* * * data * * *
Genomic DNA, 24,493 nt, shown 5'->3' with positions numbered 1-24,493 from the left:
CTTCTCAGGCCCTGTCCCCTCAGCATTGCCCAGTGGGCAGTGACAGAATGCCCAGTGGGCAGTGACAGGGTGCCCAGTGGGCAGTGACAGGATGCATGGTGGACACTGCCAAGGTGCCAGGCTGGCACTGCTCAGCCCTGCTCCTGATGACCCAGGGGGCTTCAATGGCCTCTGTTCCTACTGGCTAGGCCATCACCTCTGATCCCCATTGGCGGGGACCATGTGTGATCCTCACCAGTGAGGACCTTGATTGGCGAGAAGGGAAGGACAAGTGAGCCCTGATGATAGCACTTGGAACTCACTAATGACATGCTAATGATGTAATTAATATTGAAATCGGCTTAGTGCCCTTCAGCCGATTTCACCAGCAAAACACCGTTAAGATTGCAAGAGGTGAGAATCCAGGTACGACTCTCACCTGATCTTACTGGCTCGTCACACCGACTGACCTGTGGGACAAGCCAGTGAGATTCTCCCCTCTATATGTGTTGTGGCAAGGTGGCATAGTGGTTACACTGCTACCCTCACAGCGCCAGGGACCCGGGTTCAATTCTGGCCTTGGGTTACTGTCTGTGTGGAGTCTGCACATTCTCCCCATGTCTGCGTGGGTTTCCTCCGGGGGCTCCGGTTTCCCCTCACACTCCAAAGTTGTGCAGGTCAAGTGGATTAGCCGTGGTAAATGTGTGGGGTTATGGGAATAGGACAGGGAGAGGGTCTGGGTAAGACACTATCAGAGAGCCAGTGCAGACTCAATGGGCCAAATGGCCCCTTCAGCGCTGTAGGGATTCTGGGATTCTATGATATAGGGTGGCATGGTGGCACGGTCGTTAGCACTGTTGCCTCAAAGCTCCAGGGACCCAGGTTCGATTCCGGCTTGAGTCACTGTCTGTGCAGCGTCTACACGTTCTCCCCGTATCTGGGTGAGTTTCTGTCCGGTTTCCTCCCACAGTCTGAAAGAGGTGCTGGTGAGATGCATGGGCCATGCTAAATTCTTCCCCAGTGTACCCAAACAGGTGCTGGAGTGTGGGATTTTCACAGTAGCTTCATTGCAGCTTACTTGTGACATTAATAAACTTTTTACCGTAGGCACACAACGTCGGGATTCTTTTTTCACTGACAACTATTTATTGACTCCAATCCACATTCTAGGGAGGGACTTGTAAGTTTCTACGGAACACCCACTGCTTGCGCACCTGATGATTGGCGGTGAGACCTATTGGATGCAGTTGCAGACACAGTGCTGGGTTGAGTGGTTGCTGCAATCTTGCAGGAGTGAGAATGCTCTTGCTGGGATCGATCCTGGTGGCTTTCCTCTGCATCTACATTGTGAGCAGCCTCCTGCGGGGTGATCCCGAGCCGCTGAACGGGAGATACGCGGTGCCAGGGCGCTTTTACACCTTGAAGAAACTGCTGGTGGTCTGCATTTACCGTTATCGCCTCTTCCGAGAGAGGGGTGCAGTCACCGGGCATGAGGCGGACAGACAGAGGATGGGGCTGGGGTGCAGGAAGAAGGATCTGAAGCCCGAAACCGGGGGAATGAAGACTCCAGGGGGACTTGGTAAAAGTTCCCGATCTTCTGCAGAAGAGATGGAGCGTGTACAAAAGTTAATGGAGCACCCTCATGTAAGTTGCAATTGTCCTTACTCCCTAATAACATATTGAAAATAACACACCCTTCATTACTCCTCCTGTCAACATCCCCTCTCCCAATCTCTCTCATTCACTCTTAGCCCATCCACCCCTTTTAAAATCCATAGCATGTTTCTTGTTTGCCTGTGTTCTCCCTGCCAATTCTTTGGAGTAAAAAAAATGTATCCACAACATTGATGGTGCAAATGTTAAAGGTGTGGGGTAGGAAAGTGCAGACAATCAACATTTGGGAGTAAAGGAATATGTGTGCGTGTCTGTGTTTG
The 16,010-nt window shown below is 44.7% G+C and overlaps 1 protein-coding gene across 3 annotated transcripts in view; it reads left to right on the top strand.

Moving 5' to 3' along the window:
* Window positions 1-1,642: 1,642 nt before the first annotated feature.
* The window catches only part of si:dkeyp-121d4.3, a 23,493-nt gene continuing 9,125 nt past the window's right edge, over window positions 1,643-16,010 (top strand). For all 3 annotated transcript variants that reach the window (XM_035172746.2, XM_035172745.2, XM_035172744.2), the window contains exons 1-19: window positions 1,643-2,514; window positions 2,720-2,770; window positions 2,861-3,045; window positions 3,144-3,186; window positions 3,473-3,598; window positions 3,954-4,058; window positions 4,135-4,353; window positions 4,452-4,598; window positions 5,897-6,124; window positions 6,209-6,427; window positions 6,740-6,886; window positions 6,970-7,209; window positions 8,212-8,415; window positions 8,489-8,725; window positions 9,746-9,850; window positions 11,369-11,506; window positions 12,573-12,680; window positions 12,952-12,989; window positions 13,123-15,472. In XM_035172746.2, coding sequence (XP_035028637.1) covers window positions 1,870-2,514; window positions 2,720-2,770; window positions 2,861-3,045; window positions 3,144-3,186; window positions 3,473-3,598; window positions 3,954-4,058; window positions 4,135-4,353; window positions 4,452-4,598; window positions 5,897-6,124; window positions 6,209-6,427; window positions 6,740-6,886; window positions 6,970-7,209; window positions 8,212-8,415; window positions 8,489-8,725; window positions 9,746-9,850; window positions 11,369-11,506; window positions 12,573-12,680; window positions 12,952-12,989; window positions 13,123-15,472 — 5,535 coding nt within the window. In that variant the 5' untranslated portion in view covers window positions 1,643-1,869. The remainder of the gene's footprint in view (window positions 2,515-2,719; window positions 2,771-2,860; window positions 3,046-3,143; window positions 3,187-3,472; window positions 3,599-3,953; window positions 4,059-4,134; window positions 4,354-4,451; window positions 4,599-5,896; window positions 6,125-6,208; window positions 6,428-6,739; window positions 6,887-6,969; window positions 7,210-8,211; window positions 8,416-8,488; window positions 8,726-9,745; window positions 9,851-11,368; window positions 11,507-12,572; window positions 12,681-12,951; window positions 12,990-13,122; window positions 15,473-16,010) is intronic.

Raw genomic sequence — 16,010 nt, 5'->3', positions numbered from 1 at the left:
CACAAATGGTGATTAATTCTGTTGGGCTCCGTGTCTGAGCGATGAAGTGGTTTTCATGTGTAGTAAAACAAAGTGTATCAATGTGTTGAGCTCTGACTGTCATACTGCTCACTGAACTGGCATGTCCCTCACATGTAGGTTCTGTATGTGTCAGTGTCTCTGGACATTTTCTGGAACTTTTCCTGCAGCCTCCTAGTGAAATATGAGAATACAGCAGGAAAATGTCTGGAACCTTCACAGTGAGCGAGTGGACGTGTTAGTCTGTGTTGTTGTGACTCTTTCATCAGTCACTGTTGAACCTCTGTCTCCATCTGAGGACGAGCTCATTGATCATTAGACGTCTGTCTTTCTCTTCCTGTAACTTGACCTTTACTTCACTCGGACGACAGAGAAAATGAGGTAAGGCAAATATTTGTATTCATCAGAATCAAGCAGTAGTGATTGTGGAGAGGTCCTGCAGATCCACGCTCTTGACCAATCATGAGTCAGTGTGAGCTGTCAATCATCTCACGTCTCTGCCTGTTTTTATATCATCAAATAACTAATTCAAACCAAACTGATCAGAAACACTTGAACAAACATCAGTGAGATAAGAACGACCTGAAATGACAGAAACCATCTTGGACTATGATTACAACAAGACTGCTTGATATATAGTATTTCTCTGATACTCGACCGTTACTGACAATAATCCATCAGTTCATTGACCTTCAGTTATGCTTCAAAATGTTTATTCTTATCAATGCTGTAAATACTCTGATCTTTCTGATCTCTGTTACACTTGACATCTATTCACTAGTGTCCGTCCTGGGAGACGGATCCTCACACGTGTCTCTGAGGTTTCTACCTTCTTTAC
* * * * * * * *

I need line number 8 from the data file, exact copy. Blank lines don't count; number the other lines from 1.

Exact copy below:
CACAAATGGTGATTAATTCTGTTGGGCTCCGTGTCTGAGCGATGAAGTGGTTTTCATGTGTAGTAAAACAAAGTGTATCAATGTGTTGAGCTCTGACTGTCATACTGCTCACTGAACTGGCATGTCCCTCACATGTAGGTTCTGTATGTGTCAGTGTCTCTGGACATTTTCTGGAACTTTTCCTGCAGCCTCCTAGTGAAATATGAGAATACAGCAGGAAAATGTCTGGAACCTTCACAGTGAGCGAGTGGACGTGTTAGTCTGTGTTGTTGTGACTCTTTCATCAGTCACTGTTGAACCTCTGTCTCCATCTGAGGACGAGCTCATTGATCATTAGACGTCTGTCTTTCTCTTCCTGTAACTTGACCTTTACTTCACTCGGACGACAGAGAAAATGAGGTAAGGCAAATATTTGTATTCATCAGAATCAAGCAGTAGTGATTGTGGAGAGGTCCTGCAGATCCACGCTCTTGACCAATCATGAGTCAGTGTGAGCTGTCAATCATCTCACGTCTCTGCCTGTTTTTATATCATCAAATAACTAATTCAAACCAAACTGATCAGAAACACTTGAACAAACATCAGTGAGATAAGAACGACCTGAAATGACAGAAACCATCTTGGACTATGATTACAACAAGACTGCTTGATATATAGTATTTCTCTGATACTCGACCGTTACTGACAATAATCCATCAGTTCATTGACCTTCAGTTATGCTTCAAAATGTTTATTCTTATCAATGCTGTAAATACTCTGATCTTTCTGATCTCTGTTACACTTGACATCTATTCACTAGTGTCCGTCCTGGGAGACGGATCCTCACACGTGTCTCTGAGGTTTCTACCTTCTTTAC